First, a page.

Angler’s Guide to Cast Net Fishing
The age-old debate of live vs artificial bait still endures, but there’s even some dissension in the live bait camp: buy from a bait shop or catch it yourself. Many factors influence this decision including cost and legality, but many anglers are passionate about using cast nets to catch their own bait and fish. If this is you, or you’re ready to get started, just keep reading!
What is Cast Net Fishing?
A cast net is a large, round net that anglers cast and then pull back to retrieve fish. The nets include small weights, or lead lines, around their edges to help them sink and enclose any fish in their path.
While some fishermen use cast net fishing as their primary fishing method, most anglers use the technique to catch small baitfish that they can then use to target larger fish. Cast net fishing is one of the oldest and most effective ways to catch a large amount of fish in one go which is why the method has remained popular to this day.
Tips for Cast Net Fishing
If you’re looking to catch a wealth of live bait for your fishing trip, or even hoping to catch some decent sized fish with a net, these tips are for you.
The most important tip when it comes to cast net fishing is to learn how to throw the net so it opens fully and correctly before you start fishing. This means you might want to get out on your front lawn and start casting! This skill can take quite a bit of time to master, so don’t get discouraged.
It’s important to ensure the net is opened fully because as the net sinks, the weight around the edges will cause it to start closing. A fully opened net will maximize the surface area covered when it reaches the bottom. Intimidated? Don’t be! Check out this tutorial on how to throw a cast net the “easy way” to ensure you won’t miss a single fish!
2. Use the largest net you can
Because the net will start to close as it sinks deeper into the water, you’ll get the best results if you’re using the largest net possible. Look into what sized nets are legal in your area before you choose.
This is particularly important when fishing in deep water. The deeper the water, the larger your net should be. Deep water cast fishing is also the perfect time to practice opening your net fully as this will further increase your fish-catching surface area.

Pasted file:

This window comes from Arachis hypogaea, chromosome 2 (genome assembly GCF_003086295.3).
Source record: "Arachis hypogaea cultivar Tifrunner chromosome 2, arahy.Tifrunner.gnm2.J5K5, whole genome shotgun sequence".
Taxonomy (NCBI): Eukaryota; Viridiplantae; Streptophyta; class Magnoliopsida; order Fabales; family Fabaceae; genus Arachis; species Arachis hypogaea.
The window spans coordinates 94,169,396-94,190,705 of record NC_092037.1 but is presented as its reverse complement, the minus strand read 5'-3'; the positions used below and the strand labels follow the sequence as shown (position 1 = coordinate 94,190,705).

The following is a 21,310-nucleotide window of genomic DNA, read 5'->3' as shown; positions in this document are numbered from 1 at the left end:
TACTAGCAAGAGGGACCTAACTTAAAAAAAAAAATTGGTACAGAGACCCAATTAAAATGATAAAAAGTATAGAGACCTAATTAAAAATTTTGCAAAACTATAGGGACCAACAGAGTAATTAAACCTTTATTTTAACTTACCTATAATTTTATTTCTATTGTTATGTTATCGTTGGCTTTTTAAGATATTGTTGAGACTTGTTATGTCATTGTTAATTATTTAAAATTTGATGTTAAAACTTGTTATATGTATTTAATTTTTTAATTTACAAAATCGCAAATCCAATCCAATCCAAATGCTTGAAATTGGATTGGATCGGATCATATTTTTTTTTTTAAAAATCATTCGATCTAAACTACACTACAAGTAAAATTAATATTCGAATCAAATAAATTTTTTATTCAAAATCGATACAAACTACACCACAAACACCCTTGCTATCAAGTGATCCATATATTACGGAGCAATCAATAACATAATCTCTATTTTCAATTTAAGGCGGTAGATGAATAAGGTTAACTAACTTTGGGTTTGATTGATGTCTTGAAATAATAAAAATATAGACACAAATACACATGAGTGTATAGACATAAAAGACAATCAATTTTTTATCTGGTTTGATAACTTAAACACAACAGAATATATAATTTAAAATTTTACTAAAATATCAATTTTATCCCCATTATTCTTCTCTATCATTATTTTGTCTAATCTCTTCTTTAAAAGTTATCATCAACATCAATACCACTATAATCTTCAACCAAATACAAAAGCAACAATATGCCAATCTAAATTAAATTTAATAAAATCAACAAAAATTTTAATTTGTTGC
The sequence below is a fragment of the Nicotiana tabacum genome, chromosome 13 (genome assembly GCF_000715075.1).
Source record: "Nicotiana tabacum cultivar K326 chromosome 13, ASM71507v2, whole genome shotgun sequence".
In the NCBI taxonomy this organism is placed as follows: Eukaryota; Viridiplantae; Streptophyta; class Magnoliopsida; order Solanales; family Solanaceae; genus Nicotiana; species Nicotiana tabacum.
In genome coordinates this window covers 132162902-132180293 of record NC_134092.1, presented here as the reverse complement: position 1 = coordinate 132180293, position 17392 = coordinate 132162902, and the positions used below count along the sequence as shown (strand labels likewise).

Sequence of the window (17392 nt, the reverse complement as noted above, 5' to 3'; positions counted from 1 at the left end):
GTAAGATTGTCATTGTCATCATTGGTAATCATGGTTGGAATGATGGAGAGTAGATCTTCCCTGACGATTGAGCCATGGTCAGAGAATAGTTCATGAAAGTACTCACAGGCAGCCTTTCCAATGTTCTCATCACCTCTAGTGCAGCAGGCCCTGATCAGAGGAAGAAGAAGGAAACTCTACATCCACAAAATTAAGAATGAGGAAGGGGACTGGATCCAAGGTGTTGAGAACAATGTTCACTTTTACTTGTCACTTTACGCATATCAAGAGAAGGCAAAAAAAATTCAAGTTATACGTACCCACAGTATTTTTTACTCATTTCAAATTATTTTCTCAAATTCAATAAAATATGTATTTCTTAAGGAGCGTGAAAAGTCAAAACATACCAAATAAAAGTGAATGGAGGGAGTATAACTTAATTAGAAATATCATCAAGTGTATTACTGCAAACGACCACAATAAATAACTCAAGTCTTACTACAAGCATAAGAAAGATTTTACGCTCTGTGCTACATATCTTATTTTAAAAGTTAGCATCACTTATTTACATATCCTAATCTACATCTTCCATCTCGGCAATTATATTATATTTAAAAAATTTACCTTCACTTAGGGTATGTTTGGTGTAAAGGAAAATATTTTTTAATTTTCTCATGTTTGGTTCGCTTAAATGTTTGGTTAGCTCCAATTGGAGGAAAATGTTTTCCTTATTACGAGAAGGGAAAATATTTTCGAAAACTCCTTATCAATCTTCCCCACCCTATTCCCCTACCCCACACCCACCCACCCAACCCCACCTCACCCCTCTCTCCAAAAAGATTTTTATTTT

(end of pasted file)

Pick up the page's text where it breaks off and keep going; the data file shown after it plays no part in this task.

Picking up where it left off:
3. Pay attention to when it hits the bottom
The moment the net hits the bottom is the ideal time to pull the net shut and start retrieving, giving little opportunity for fish to escape. This moment can be difficult to recognize, though, particularly in deeper waters.
Try keeping a slight tension on the line in order to feel the net hit the bottom. If you can act fast and pull the net closed right away, you’ll catch baitfish galore!
4. Never tie the line on your hand
Safety always comes first, which is why you should never tie the line around your hand. A secure knot around your wrist is dangerous as nets can become extremely heavy when they’re full of fish. If the net gets caught or snagged, you can easily be pulled overboard or injured if it is attached to your wrist.
Instead, simply wrap the line around your wrist loosely so you have a solid hold but are not secured to the net. This will keep you safe and flexible when cast net fishing!
5. Choose the right casting net
Probably the most important tip of them all is choosing the best net for your situation.
One of the main factors you’ll want to consider is mesh size. This may be obvious, but the smaller the bait you’re catching, the smaller mesh size you’ll need to avoid escape. You typically want to use the largest mesh size that will catch the bait you want, as larger mesh sinks easier and faster. Here is a chart to help you determine the right size for you:
When it comes to net size, the bigger the better. Unless you’re a beginner or if a child is trying out cast net fishing! In these cases, smaller nets are beneficial for casting practice and are much easier to use, even if they might not retrieve quite as many fish.
The weight of the lead line around the net is another key factor. Heavier weighted nets are best suited for deep waters as they will sink faster, allowing less time for the net to close before it reaches the bottom. Lighter nights are ideal for shallow waters and beginners. Remember to consider your strength before purchasing a net and select one that you know you can cast safely.
Choosing the Best Fishing Apparel
People forget about the importance of performance fishing shirts. When you spend hours on the water in the heat, rain, or cold, the apparel you choose ultimately affects your performance. You need men’s fishing shirts that have UV protection, moisture-wicking, anti-odor, quick-dry, and ventilated features. You should also have fishing shorts with multiple deep pockets, 4-way stretch, moisture-wicking, and stain-resistant fabrics. Skin cancer is very dangerous, and wearing 50+ UV sun protection clothing for fishing shields skin from harmful rays.